DescriptionInaugural Lecture: 'The Lawless Science of EU Law: Constitutional Responsibility and the Court of Justice'
When constitutional courts interpret the law, they make law. But they also influence the direction of policy-making and are frequently called upon to determine questions that seem to have very little to do with legal reasoning at all. This lecture will position the Court of Justice of the European Union as a transnational constitutional court and evaluate its performance using the conceptual benchmark of constitutional responsibility. It will be shown that the values of fairness, coherence and integrity are central to that assessment; and that the verdict is mixed. The absence of more prescriptive guidance or signposts in the EU’s primary legal documents - its Treaties - will be explored as a considerable challenge for the Court to manage. More pragmatically, it will be argued that the current structure of the Court hinders it from fulfilling the responsibilities it owes, especially to the national courts of the EU Member States. But the notion of responsibility also demands that the Court demonstrate greater awareness of its constitutional purpose and shape its own judicial behaviour accordingly.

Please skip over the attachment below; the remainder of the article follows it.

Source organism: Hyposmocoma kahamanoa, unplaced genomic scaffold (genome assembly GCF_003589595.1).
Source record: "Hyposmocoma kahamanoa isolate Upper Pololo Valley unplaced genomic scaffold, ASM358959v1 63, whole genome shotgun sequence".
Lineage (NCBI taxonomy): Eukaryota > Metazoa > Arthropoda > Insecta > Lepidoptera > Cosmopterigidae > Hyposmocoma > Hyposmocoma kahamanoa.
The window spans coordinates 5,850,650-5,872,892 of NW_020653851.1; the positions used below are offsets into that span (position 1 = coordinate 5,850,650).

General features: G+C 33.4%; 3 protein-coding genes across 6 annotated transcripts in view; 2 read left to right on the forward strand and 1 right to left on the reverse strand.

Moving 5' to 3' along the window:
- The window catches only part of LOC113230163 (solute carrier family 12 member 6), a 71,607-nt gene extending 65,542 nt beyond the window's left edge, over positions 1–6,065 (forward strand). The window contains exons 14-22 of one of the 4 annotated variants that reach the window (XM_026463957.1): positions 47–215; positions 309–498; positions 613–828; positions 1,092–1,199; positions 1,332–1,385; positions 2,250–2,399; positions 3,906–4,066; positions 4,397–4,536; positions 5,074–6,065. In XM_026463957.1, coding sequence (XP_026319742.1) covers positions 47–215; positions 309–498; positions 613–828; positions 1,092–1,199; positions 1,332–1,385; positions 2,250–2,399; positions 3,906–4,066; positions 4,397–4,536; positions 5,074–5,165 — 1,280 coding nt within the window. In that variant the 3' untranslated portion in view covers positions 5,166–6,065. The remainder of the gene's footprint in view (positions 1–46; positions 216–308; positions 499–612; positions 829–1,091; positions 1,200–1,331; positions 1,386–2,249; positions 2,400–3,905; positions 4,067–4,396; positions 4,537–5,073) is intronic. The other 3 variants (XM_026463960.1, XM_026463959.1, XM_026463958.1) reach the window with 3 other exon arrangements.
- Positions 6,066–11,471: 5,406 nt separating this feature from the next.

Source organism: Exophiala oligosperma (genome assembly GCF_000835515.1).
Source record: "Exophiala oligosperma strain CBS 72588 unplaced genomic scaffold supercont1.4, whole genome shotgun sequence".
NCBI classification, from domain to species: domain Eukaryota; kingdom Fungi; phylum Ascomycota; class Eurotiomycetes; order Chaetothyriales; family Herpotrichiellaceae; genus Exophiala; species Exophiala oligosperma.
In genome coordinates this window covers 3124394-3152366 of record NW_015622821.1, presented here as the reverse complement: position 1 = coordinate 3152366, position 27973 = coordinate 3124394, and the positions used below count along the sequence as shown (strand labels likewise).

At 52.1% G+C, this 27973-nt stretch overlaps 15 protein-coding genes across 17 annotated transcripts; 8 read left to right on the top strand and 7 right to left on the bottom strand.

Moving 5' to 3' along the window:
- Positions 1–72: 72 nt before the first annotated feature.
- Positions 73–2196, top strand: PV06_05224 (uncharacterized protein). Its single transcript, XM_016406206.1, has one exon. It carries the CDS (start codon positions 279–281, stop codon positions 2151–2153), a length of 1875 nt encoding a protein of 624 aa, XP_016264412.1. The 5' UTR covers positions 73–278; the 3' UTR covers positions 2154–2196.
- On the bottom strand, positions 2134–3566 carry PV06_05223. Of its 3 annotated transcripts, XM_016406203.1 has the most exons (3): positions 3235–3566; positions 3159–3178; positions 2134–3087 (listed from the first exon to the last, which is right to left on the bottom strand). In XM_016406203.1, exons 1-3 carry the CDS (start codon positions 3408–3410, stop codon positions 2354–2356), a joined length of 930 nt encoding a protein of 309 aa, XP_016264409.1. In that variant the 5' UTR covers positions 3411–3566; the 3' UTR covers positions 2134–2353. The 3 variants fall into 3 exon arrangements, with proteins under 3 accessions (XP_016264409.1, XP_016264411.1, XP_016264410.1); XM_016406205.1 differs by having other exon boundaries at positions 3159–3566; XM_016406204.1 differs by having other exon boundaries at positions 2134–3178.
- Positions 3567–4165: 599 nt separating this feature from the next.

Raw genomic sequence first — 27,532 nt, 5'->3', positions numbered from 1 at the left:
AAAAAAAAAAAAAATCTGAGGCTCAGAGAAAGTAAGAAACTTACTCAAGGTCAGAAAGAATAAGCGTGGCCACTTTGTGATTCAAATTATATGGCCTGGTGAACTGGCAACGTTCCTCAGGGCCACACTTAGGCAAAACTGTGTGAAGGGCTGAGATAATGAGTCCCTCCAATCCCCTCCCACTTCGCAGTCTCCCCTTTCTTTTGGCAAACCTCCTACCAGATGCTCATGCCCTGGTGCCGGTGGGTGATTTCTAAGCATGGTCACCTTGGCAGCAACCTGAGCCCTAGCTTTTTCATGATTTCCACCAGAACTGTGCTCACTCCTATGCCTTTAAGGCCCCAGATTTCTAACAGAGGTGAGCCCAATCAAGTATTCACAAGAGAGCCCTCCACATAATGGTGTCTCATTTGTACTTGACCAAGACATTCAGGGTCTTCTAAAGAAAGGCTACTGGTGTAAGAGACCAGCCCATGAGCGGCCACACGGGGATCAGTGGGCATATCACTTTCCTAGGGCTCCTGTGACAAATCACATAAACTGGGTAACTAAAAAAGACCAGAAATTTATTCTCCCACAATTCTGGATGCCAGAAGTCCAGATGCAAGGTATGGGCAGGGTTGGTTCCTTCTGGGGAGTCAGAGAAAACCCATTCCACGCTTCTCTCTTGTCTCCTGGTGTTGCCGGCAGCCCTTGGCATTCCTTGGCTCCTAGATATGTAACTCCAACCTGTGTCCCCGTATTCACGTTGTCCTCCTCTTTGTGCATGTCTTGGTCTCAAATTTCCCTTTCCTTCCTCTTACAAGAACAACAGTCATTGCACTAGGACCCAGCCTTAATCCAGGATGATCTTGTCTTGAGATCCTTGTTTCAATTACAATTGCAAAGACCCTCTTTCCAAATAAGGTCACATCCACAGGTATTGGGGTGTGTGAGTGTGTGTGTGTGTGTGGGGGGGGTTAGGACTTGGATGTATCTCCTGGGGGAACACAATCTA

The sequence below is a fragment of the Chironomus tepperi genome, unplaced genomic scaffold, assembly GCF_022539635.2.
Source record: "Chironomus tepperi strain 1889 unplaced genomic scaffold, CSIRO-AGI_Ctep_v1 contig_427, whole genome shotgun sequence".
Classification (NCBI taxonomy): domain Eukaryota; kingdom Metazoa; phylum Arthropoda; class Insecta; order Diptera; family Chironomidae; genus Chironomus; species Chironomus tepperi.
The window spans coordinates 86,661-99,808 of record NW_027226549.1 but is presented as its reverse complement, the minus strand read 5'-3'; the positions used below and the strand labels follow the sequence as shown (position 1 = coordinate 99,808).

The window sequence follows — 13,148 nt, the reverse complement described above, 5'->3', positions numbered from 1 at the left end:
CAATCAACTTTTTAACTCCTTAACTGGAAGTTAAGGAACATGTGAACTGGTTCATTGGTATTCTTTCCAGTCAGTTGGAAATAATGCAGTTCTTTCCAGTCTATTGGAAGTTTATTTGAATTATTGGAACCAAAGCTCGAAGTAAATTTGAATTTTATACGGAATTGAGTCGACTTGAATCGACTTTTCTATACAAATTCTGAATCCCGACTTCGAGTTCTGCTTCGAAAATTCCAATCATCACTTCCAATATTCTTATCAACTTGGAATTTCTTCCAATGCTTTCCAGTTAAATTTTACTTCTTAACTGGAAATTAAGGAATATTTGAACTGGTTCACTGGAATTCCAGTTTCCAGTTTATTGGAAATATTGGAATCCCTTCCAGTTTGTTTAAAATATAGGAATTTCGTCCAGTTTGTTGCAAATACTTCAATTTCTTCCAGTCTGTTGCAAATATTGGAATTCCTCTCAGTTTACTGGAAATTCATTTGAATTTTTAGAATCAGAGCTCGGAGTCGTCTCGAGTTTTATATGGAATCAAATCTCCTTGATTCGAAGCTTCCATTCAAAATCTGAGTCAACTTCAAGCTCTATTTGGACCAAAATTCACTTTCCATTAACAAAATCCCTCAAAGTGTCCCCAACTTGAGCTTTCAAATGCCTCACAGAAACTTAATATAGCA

|Period||9 Nov 2012|
|Location||Edinburgh, United Kingdom|